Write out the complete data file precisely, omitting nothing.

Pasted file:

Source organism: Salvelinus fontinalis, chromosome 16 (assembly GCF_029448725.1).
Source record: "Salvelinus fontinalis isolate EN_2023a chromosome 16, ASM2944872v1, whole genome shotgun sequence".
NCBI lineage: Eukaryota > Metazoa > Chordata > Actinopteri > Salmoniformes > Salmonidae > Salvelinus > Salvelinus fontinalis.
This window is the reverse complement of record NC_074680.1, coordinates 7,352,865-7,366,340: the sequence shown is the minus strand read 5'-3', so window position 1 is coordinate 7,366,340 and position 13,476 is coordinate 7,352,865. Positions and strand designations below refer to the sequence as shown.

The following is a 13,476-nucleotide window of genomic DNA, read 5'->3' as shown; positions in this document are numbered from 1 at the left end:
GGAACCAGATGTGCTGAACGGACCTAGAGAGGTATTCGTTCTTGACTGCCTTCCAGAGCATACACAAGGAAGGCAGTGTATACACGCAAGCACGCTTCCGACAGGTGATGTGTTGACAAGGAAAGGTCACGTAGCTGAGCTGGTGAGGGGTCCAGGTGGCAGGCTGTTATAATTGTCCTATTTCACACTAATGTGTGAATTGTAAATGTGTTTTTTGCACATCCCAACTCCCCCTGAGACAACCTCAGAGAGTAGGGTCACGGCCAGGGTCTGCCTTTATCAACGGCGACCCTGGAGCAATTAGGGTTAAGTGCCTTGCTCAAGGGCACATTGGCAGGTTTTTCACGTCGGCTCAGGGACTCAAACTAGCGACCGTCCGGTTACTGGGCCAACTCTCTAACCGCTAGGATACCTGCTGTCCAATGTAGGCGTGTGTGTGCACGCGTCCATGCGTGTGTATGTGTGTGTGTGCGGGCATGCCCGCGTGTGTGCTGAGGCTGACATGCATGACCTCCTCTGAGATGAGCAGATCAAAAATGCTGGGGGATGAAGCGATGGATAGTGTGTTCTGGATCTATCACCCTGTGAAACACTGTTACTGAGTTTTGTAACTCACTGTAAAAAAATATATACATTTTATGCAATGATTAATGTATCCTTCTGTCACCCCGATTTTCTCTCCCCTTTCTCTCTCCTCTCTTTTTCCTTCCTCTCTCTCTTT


Source organism: Salvelinus fontinalis, chromosome 16 (assembly GCF_029448725.1).
Source record: "Salvelinus fontinalis isolate EN_2023a chromosome 16, ASM2944872v1, whole genome shotgun sequence".
NCBI lineage: Eukaryota > Metazoa > Chordata > Actinopteri > Salmoniformes > Salmonidae > Salvelinus > Salvelinus fontinalis.
This window is the reverse complement of record NC_074680.1, coordinates 7,352,865-7,366,340: the sequence shown is the minus strand read 5'-3', so window position 1 is coordinate 7,366,340 and position 13,476 is coordinate 7,352,865. Positions and strand designations below refer to the sequence as shown.

The following is a 13,476-nucleotide window of genomic DNA, read 5'->3' as shown; positions in this document are numbered from 1 at the left end:
GGAACCAGATGTGCTGAACGGACCTAGAGAGGTATTCGTTCTTGACTGCCTTCCAGAGCATACACAAGGAAGGCAGTGTATACACGCAAGCACGCTTCCGACAGGTGATGTGTTGACAAGGAAAGGTCACGTAGCTGAGCTGGTGAGGGGTCCAGGTGGCAGGCTGTTATAATTGTCCTATTTCACACTAATGTGTGAATTGTAAATGTGTTTTTTGCACATCCCAACTCCCCCTGAGACAACCTCAGAGAGTAGGGTCACGGCCAGGGTCTGCCTTTATCAACGGCGACCCTGGAGCAATTAGGGTTAAGTGCCTTGCTCAAGGGCACATTGGCAGGTTTTTCACGTCGGCTCAGGGACTCAAACTAGCGACCGTCCGGTTACTGGGCCAACTCTCTAACCGCTAGGATACCTGCTGTCCAATGTAGGCGTGTGTGTGCACGCGTCCATGCGTGTGTATGTGTGTGTGTGCGGGCATGCCCGCGTGTGTGCTGAGGCTGACATGCATGACCTCCTCTGAGATGAGCAGATCAAAAATGCTGGGGGATGAAGCGATGGATAGTGTGTTCTGGATCTATCACCCTGTGAAACACTGTTACTGAGTTTTGTAACTCACTGTAAAAAAATATATACATTTTATGCAATGATTAATGTATCCTTCTGTCACCCCGATTTTCTCTCCCCTTTCTCTCTCCTCTCTTTTTCCTTCCTCTCTCTCTTT